Cyanobacteria (or blue-green algae) are commonly found in Florida's lakes, rivers, and estuaries. Some species can produce toxins that affect public health and the environment.
Cyanobacteria (or blue-green algae) are ubiquitous in Florida's freshwater and brackish habitats (lakes, rivers, and estuaries). Like red tides, cyanobacteria can increase in concentration and form visibly obvious blooms or "scums." These blooms or scums can lead to decreased oxygen levels and contribute to fish kills. Many of Florida's largest and most important aquatic systems, including Lake Okeechobee; the Harris chain of lakes (Apopka, Eustis, Griffin, and Harris); and the St. Johns, St. Lucie, and Caloosahatchee rivers and estuaries have been affected by persistent cyanobacteria blooms.
Some cyanobacteria are known to produce toxins that can contribute to environmental problems and affect public health and natural resources. Cyanobacterial toxins are divided into three main groups: hepatotoxins (which affect the liver), neurotoxins (which affect the nervous system), and dermatotoxins (which cause topical skin irritations). Different cyanobacteria species can produce more than one type of toxin.
The state legislature recognized the need to assess the status of toxic microalgae in Florida and in 1998 funded the Florida Harmful Algal Bloom Task Force (FLHABTF) to address potential concerns regarding microalgae, including cyanobacteria. Collaborative studies were initiated between the St. Johns River Water Management District, the Florida Fish and Wildlife Conservation Commission's (FWC) Fish and Wildlife Research Institute (FWRI), the Florida Department of Health (DOH), private laboratories, and Wright State University to investigate the distribution of toxic cyanobacteria and their toxins (cyanotoxins) in Florida waters. A total of $683,000 was expended for cyanobacteria monitoring and investigation and for a workshop on toxin detection and quantitation.
Microcystis aeruginosa Bloom in Coffee Pot Bayou, St. Petersburg, Florida
Several groups of toxic cyanobacteria have been detected in Florida's aquatic systems. Among the groups, or genera, are Microcystis, Anabaena, and Cylindrospermopsis, and the toxins they produce (microcystins, anatoxin-a, and cylindrospermopsin, respectively) all occur in Florida freshwater systems and surface waters used for drinking water. If ingested, contaminated water can cause nausea, vomiting, and, in severe cases, acute liver failure. Although the presence of cyanobacterial toxins in reservoir systems used for drinking water is of potential concern in Florida, no illnesses directly related to drinking water containing these toxins have been documented. In other states and countries, incidences of skin irritation, swollen lips, eye irritation and redness, earaches, skin itchiness, sore throats, hay fever-like symptoms, and fatigue have been reported after swimming in highly affected lakes.
Several countries have established drinking water standards for the most common toxins, microcystins, and the World Health Organization (WHO) has set a drinking water guideline of 1 microgram per liter. The U.S. Environmental Protection Agency (EPA) has not yet established water quality standards for cyanotoxins in drinking water in the United States, but regulation is under consideration. The state of Florida, like other U.S. states, has not adopted any approved guidelines. Currently, water treatment plants can effectively treat for microcystins because there are taste and odor indicators at the time of blooms. Additionally, the water is treated with activated charcoal, which also removes the other most common toxins.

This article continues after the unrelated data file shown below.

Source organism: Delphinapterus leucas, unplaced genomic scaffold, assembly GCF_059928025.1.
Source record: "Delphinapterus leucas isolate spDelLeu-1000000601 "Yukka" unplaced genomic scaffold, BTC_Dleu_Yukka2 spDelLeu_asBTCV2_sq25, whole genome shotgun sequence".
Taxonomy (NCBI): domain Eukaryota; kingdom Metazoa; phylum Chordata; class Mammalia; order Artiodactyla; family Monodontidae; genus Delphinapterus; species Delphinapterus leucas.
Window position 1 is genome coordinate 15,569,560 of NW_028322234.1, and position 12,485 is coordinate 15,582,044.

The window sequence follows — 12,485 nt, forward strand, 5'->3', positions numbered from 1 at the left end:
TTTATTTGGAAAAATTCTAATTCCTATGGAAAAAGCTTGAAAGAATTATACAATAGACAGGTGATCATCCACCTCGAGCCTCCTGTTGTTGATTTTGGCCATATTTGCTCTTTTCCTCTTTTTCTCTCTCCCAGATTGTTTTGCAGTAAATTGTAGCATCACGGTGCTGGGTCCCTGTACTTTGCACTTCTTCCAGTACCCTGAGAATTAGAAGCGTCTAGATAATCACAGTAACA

In 2001, FLHABTF funds were used to sponsor a workshop ( Cyanotoxin Detection and Quantification and Instrumentation Workshop [CDQIW]) to discuss alternatives and needs for effective detection and treatment methods of cyanotoxins in drinking water reservoirs. More information on cyanobacteria blooms, their toxins, and public health effects can be found in the proceedings of a second FLHABTF workshop, conducted in 2002 ( Proceedings of Health Effects of Exposure to Toxic Cyanobacteria Toxins: State of the Science, August 13-14, 2002 PDF 1.08 MB).
To report any illness resulting from cyanobacteria exposure, call the Florida Poison Information Center at 800-222-1222.
To report blooms with dead, diseased, or abnormally behaving fish, call the FWRI Fish Kill Hotline toll free at (800) 636-0511. The hotline's recorded message asks callers to leave contact information and a detailed report. A biologist will respond, usually the following workday, if more information is needed. This service is part of a federally funded project to survey fish-related diseases and mortalities. Fish kills may also be reported online; visit How to Report a Fish Kill for additional information and details. (Please note: The FWRI Fish Kill Hotline should NOT be called to request dead fish cleanup. Local authorities are responsible for dead fish cleanup-usually only on public beaches.)
To report dead, diseased, or abnormally behaving wildlife, call the FWC Wildlife Alert Hotline toll free at (888) 404-3922.
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